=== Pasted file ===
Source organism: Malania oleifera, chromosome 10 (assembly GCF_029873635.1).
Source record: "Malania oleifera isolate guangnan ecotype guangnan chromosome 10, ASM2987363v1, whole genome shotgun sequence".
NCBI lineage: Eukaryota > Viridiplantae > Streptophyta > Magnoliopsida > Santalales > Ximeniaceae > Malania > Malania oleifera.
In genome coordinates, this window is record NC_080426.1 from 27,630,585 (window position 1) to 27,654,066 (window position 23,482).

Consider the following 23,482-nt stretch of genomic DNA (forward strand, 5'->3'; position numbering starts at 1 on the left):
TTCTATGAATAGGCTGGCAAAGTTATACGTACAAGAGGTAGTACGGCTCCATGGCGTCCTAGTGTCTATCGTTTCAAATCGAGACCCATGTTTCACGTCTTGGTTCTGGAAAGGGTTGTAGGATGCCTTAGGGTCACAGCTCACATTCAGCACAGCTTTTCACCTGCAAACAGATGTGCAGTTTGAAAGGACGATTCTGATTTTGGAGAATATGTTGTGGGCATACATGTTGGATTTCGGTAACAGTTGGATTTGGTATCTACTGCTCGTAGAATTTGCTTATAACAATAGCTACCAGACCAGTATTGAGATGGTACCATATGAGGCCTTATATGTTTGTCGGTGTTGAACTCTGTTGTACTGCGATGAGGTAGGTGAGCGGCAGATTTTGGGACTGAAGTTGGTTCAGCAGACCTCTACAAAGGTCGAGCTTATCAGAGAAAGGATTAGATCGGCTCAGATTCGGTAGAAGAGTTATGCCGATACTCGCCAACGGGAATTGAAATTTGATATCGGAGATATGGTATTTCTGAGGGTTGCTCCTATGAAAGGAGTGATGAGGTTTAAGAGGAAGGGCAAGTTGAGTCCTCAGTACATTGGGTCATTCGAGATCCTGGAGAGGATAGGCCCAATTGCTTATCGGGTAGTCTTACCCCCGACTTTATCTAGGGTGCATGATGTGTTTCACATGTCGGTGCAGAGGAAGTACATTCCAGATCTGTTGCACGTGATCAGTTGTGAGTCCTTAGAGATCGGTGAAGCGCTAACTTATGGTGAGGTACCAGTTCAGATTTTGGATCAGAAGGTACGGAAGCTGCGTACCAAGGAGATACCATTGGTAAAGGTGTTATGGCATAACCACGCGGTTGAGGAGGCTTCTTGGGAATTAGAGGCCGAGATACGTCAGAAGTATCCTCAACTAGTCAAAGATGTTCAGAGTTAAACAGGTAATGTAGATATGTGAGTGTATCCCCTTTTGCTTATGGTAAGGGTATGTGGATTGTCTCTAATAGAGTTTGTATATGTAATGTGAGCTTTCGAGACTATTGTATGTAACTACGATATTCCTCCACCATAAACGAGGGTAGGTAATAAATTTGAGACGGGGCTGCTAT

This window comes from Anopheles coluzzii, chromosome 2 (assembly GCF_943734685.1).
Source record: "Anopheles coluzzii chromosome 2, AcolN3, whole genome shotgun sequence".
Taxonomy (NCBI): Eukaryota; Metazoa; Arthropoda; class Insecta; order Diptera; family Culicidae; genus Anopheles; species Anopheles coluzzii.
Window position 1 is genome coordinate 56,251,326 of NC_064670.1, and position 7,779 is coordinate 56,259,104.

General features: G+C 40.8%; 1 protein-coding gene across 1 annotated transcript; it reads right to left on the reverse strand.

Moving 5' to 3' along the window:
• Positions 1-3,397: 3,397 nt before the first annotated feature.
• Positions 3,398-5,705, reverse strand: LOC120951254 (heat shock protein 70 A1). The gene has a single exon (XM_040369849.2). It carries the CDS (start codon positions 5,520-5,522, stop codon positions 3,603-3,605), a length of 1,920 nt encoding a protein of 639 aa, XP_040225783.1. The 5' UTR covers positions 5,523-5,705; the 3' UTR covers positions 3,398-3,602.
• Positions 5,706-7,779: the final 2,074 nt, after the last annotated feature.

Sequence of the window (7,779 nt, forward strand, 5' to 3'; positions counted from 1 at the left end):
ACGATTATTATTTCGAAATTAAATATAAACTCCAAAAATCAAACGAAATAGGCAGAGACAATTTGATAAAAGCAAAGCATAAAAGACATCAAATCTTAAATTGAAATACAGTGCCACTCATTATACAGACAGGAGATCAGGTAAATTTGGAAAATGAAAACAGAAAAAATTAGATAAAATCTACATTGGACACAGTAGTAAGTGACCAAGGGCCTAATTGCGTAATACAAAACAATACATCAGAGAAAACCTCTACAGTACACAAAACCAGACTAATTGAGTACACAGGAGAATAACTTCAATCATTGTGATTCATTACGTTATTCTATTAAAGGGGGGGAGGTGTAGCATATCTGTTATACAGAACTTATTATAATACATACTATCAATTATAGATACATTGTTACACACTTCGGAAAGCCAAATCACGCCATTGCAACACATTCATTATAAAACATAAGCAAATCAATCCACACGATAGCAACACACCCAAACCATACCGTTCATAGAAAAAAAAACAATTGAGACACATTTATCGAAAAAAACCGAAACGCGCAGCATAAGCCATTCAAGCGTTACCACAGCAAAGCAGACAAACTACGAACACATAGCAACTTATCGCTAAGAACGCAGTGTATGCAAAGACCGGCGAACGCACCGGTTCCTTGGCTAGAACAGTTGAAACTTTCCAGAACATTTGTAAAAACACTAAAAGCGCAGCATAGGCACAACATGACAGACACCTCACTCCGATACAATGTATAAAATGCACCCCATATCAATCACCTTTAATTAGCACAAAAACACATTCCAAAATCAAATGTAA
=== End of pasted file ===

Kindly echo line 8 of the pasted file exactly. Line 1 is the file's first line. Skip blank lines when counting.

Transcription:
Source record: "Anopheles coluzzii chromosome 2, AcolN3, whole genome shotgun sequence".